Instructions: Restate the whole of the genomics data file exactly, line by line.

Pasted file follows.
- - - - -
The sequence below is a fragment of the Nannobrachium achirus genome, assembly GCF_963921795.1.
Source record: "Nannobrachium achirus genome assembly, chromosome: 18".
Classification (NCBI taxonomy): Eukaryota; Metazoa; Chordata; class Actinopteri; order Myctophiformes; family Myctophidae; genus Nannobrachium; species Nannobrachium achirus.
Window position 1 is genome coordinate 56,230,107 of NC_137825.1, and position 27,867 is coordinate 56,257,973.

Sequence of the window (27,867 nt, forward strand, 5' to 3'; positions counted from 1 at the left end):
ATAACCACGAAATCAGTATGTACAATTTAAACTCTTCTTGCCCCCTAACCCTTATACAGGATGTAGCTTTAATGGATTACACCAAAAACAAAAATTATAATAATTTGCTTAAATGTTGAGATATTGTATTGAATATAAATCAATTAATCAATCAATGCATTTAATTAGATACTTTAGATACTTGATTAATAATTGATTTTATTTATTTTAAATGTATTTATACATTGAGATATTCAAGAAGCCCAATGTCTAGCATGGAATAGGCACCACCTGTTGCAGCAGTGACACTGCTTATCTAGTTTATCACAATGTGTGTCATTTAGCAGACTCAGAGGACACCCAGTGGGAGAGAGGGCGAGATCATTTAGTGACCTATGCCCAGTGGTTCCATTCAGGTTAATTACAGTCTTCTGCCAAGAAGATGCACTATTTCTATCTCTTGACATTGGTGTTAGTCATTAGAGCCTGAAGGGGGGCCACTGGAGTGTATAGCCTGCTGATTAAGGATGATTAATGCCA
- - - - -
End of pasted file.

The sequence below is a fragment of the Nannobrachium achirus genome, assembly GCF_963921795.1.
Source record: "Nannobrachium achirus genome assembly, chromosome: 18".
Classification (NCBI taxonomy): Eukaryota; Metazoa; Chordata; class Actinopteri; order Myctophiformes; family Myctophidae; genus Nannobrachium; species Nannobrachium achirus.
Window position 1 is genome coordinate 56,230,107 of NC_137825.1, and position 27,867 is coordinate 56,257,973.

Sequence of the window (27,867 nt, forward strand, 5' to 3'; positions counted from 1 at the left end):
ATAACCACGAAATCAGTATGTACAATTTAAACTCTTCTTGCCCCCTAACCCTTATACAGGATGTAGCTTTAATGGATTACACCAAAAACAAAAATTATAATAATTTGCTTAAATGTTGAGATATTGTATTGAATATAAATCAATTAATCAATCAATGCATTTAATTAGATACTTTAGATACTTGATTAATAATTGATTTTATTTATTTTAAATGTATTTATACATTGAGATATTCAAGAAGCCCAATGTCTAGCATGGAATAGGCACCACCTGTTGCAGCAGTGACACTGCTTATCTAGTTTATCACAATGTGTGTCATTTAGCAGACTCAGAGGACACCCAGTGGGAGAGAGGGCGAGATCATTTAGTGACCTATGCCCAGTGGTTCCATTCAGGTTAATTACAGTCTTCTGCCAAGAAGATGCACTATTTCTATCTCTTGACATTGGTGTTAGTCATTAGAGCCTGAAGGGGGGCCACTGGAGTGTATAGCCTGCTGATTAAGGATGATTAATGCCA